The electoral crisis began in June 2020 when the National Independent Electoral Commission told parliament that it was impossible to hold elections for parliament and a new president as scheduled on November 27. The delay was blamed on the usual suspects; political deadlocks, poor security (bandits and Islamic terrorists), bad weather (floods this time) and covid19. To assure a minimum level of legitimacy the six million eligible Somali voters must be registered biometrically and that requires special equipment that has not yet been obtained because the Electoral Commission does not have enough money and needs at least $70 million to set up 5,000 polling stations and carry out the biometric registration. More time is also required but it is not going to be enough. None of this is a surprise.

The first parliamentary elections finally took place in 2016 and the new legislature was installed at the end of 2016. This was supposed to have taken place months earlier but did not because too many of the current politicians’ regard elections as a threat to their income (from corruption). Some foreign donors correctly saw the delays as a ploy so the interim government could stay in power longer and steal more aid money. This led to threats to halt aid if elections for parliament and president were not held. That worked, sort of, and the electoral process lurches forward, if only to keep the free money coming.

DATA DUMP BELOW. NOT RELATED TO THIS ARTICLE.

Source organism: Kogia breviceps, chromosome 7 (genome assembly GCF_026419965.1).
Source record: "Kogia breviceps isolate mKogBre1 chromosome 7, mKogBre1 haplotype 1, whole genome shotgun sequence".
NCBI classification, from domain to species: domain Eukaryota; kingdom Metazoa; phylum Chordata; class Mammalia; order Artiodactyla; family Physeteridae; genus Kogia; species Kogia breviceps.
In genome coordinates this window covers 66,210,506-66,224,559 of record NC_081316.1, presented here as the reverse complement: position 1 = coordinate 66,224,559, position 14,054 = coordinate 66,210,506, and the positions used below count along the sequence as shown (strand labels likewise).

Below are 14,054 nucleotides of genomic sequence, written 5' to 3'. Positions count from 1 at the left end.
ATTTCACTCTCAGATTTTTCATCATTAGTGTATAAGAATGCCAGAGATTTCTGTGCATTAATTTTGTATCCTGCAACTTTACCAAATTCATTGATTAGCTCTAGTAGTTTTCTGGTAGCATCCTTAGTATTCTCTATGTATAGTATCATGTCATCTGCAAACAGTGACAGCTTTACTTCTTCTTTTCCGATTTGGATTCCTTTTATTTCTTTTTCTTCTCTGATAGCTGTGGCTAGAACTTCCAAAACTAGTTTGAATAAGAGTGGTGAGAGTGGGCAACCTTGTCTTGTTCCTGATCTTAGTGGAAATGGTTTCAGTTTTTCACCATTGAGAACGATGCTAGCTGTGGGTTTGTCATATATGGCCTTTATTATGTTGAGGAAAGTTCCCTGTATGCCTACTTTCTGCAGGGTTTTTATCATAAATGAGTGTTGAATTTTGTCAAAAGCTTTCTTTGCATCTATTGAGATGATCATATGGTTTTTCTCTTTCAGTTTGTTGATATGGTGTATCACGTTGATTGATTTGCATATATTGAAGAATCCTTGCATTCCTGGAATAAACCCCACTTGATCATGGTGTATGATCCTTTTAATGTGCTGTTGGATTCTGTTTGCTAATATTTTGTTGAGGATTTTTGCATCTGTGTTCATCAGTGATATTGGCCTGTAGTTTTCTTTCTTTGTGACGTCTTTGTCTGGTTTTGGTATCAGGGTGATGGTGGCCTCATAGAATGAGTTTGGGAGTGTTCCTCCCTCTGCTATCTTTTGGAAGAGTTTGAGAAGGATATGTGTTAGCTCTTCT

The presidential election (or selection, by the parliament) was supposed to take place by the end of January 2017 but took a lot longer. Part of the problem was political, with many of the clans (tribes) maintaining armed militias and refusing to abide by a “one man, one vote” system. That is, some clans demand more (foreign aid and other resources) than their numbers justify.

A compromise was worked out to accommodate that. In effect the new parliament was created by a “selection” rather than a national election. The national parliament has 275 members who were elected by 14,025 “voters” selected by 135 clan elders. The 54 members of the upper house of parliament are selected by local (state or regional) assemblies.